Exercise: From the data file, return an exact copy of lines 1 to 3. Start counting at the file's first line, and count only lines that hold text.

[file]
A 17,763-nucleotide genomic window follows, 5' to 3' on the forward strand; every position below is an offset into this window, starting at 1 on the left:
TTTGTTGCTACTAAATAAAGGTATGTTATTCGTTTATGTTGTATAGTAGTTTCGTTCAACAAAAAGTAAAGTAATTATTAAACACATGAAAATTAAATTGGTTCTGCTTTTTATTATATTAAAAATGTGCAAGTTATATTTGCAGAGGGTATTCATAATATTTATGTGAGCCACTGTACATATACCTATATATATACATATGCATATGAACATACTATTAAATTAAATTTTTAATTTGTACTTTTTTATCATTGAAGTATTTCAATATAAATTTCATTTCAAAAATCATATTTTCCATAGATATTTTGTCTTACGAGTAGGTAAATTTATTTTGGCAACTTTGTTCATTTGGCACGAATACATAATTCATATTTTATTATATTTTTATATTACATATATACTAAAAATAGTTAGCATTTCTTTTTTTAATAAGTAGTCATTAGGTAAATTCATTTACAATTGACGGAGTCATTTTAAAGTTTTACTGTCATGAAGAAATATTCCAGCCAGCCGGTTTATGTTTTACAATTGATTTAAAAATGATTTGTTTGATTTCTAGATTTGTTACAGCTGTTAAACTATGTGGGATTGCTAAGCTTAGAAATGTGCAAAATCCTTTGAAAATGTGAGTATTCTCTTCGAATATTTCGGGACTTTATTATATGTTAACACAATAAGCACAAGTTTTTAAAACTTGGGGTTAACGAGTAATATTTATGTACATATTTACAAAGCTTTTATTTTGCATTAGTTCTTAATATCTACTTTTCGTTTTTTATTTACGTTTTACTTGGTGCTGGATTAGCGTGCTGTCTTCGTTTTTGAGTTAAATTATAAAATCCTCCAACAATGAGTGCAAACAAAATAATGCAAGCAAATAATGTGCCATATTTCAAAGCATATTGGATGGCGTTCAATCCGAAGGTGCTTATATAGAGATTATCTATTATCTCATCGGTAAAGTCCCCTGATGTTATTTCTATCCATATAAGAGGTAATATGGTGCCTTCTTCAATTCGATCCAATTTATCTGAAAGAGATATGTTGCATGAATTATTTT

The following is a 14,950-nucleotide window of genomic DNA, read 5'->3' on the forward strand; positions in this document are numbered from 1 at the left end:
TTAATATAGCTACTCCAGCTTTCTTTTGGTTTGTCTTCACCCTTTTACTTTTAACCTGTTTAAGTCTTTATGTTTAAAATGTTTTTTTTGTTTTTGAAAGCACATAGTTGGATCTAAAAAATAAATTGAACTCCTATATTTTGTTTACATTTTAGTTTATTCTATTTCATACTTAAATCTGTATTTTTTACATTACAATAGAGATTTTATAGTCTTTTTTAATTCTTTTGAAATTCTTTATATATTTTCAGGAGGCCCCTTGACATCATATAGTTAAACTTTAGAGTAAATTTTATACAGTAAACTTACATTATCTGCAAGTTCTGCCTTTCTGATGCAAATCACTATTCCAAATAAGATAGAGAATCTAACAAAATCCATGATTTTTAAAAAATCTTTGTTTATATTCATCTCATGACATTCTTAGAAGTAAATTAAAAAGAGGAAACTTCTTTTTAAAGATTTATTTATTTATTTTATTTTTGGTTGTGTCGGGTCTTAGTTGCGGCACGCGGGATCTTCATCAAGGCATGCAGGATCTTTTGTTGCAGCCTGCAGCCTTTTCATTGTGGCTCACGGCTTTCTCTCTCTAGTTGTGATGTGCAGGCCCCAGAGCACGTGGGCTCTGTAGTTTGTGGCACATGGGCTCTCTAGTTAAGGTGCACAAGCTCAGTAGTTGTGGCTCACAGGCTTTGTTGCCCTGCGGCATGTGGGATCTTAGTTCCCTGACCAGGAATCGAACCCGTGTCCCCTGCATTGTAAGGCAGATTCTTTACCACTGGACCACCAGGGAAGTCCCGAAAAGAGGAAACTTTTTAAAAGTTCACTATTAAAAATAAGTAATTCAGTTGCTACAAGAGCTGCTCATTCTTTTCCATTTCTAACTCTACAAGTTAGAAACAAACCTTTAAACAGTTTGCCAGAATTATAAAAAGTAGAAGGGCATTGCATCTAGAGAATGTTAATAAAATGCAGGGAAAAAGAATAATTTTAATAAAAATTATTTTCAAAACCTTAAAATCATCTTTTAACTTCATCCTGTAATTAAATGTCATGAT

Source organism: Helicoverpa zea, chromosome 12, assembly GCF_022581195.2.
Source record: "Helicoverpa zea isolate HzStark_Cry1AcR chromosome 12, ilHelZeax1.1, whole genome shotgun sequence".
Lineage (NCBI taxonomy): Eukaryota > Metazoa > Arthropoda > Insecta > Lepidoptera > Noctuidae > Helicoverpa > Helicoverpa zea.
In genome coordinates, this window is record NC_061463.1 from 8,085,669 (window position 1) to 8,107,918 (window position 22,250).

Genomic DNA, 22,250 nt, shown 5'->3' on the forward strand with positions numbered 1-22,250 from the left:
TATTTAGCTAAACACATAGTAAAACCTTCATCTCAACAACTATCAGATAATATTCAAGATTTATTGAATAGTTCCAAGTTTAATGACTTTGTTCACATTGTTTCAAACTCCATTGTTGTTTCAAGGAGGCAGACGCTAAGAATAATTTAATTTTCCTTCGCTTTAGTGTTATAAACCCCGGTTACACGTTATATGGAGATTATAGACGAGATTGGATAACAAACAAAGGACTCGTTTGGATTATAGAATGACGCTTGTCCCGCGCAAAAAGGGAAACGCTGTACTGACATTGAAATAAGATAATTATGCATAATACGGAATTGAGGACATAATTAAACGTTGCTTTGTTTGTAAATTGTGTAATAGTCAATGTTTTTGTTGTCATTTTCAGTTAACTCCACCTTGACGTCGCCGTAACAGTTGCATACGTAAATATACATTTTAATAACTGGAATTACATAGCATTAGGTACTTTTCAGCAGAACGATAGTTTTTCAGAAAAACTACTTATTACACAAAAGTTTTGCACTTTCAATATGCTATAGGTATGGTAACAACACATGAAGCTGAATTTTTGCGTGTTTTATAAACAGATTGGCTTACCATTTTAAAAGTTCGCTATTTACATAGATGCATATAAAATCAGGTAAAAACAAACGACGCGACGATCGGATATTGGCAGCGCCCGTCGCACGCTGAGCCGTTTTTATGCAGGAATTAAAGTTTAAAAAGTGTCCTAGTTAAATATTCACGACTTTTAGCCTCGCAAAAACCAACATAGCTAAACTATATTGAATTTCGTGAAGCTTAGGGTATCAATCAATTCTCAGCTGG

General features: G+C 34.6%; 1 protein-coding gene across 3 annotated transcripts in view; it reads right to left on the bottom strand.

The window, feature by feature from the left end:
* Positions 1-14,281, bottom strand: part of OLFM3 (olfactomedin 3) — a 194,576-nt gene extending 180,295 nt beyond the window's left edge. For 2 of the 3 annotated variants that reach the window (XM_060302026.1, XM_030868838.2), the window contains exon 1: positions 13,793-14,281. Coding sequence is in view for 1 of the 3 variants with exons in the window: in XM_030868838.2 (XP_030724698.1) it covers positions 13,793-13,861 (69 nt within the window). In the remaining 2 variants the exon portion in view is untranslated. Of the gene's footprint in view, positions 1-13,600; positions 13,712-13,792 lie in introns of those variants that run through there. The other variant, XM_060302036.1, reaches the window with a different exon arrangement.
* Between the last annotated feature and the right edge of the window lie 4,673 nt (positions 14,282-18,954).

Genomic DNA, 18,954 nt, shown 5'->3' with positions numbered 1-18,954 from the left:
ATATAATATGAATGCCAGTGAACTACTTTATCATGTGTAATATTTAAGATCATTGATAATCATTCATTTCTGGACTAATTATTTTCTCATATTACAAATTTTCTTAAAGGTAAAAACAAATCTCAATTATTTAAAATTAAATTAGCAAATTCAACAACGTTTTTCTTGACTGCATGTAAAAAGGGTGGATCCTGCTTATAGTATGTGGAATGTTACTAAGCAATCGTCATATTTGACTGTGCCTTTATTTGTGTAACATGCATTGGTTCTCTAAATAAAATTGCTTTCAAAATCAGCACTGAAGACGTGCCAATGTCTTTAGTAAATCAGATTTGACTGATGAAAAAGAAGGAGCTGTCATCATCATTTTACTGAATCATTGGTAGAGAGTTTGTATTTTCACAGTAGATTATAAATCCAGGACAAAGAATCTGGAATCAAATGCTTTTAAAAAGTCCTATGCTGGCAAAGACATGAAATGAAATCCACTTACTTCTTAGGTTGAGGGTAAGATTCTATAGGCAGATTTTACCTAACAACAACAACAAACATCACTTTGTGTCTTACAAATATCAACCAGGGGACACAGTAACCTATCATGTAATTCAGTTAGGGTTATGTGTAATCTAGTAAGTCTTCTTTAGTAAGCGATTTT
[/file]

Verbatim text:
A 17,763-nucleotide genomic window follows, 5' to 3' on the forward strand; every position below is an offset into this window, starting at 1 on the left:
TTTGTTGCTACTAAATAAAGGTATGTTATTCGTTTATGTTGTATAGTAGTTTCGTTCAACAAAAAGTAAAGTAATTATTAAACACATGAAAATTAAATTGGTTCTGCTTTTTATTATATTAAAAATGTGCAAGTTATATTTGCAGAGGGTATTCATAATATTTATGTGAGCCACTGTACATATACCTATATATATACATATGCATATGAACATACTATTAAATTAAATTTTTAATTTGTACTTTTTTATCATTGAAGTATTTCAATATAAATTTCATTTCAAAAATCATATTTTCCATAGATATTTTGTCTTACGAGTAGGTAAATTTATTTTGGCAACTTTGTTCATTTGGCACGAATACATAATTCATATTTTATTATATTTTTATATTACATATATACTAAAAATAGTTAGCATTTCTTTTTTTAATAAGTAGTCATTAGGTAAATTCATTTACAATTGACGGAGTCATTTTAAAGTTTTACTGTCATGAAGAAATATTCCAGCCAGCCGGTTTATGTTTTACAATTGATTTAAAAATGATTTGTTTGATTTCTAGATTTGTTACAGCTGTTAAACTATGTGGGATTGCTAAGCTTAGAAATGTGCAAAATCCTTTGAAAATGTGAGTATTCTCTTCGAATATTTCGGGACTTTATTATATGTTAACACAATAAGCACAAGTTTTTAAAACTTGGGGTTAACGAGTAATATTTATGTACATATTTACAAAGCTTTTATTTTGCATTAGTTCTTAATATCTACTTTTCGTTTTTTATTTACGTTTTACTTGGTGCTGGATTAGCGTGCTGTCTTCGTTTTTGAGTTAAATTATAAAATCCTCCAACAATGAGTGCAAACAAAATAATGCAAGCAAATAATGTGCCATATTTCAAAGCATATTGGATGGCGTTCAATCCGAAGGTGCTTATATAGAGATTATCTATTATCTCATCGGTAAAGTCCCCTGATGTTATTTCTATCCATATAAGAGGTAATATGGTGCCTTCTTCAATTCGATCCAATTTATCTGAAAGAGATATGTTGCATGAATTATTTT

The following is a 14,950-nucleotide window of genomic DNA, read 5'->3' on the forward strand; positions in this document are numbered from 1 at the left end: